Can you include .3MF to the list of re-compressible formats? Its structure is similar to MS Office 2007 documents and Open Document Format. It is a ZIP Deflate archive with XML data and some JPG, and/or PNG pictures inside. Otherwise, if I try to compress .3MF it bearly makes it smaller unless I recompress .3MF to the Store setting then it makes it a lot smaller.
Wish they all would move to 7zip ZSTD in the first place so that the optimized file size with FileOptimizer would be 50% of the ZIP Deflate version. And there would be no extra compression needed :)
I noticed that the option to add the optimize archive function to the context menu is missing on Windows 10.
Opening each archive with the interface in order to click it becomes tedious with many files.
Same for others functions like Remove Archive Encryption
I want better performance for IO Operations
I want to have the option to customize application buffer sizes so as to optimize IO operations.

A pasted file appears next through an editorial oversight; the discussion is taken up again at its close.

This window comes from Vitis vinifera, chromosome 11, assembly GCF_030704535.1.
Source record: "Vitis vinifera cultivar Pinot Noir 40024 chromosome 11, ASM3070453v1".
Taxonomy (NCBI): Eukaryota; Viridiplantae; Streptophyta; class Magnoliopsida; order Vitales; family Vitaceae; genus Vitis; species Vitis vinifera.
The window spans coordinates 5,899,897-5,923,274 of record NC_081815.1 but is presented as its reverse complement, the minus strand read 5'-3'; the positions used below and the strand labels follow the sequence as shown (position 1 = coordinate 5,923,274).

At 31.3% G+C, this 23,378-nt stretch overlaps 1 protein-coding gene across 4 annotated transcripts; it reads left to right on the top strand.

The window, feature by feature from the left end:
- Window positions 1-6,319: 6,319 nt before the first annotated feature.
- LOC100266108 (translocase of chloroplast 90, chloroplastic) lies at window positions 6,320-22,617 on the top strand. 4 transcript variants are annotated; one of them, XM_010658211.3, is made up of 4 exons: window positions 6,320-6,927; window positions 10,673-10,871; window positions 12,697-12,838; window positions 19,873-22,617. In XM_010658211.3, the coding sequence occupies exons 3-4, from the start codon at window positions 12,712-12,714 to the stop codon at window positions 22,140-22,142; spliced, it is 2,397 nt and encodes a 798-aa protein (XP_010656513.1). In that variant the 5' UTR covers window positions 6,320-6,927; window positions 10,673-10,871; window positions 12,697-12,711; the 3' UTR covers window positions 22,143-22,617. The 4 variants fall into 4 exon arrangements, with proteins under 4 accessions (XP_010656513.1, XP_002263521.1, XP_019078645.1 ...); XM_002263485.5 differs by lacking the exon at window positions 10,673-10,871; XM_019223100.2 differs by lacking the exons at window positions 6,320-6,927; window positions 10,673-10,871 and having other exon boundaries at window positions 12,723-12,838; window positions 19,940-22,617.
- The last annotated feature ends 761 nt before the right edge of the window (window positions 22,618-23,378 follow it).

Point of case: I was trying to extract a single-file, 45+GB in size, from a RAR archive. This took almost seven hours, because the PA Toolbox kept reading and writing data to HDD almost simultaneously.
On computers with decent amounts of RAM (> 8GB), I would like to have the option to control the buffer sizes for compression:
Input: Up to 128 MB.
Output: Up to 1 GB.
This way, PowerArchiver Toolbox 2015 does not read 32 KB of data, or whatever small amount it currently does, but reads my proposed 128 MB in one pass, leaves the HDD alone while it’s performing the in-memory extraction, then writes data back to the HDD.
I believe this will add significant performance improvements, because of no longer having to wait for the hard drive to recover from reading/ reading in a location different than the previous one.
On modern hard drives, reading or writing to consecutive blocks is very optimized. Let’s use that. And let’s also better use the amounts of RAM on modern computers.
If we could also imagine a compression mechanism that uses larger-size buffers, that would be great. It will definitely help us improve on our IO usage and performance (due to not congesting IO but by coordinating I and O for smart operations).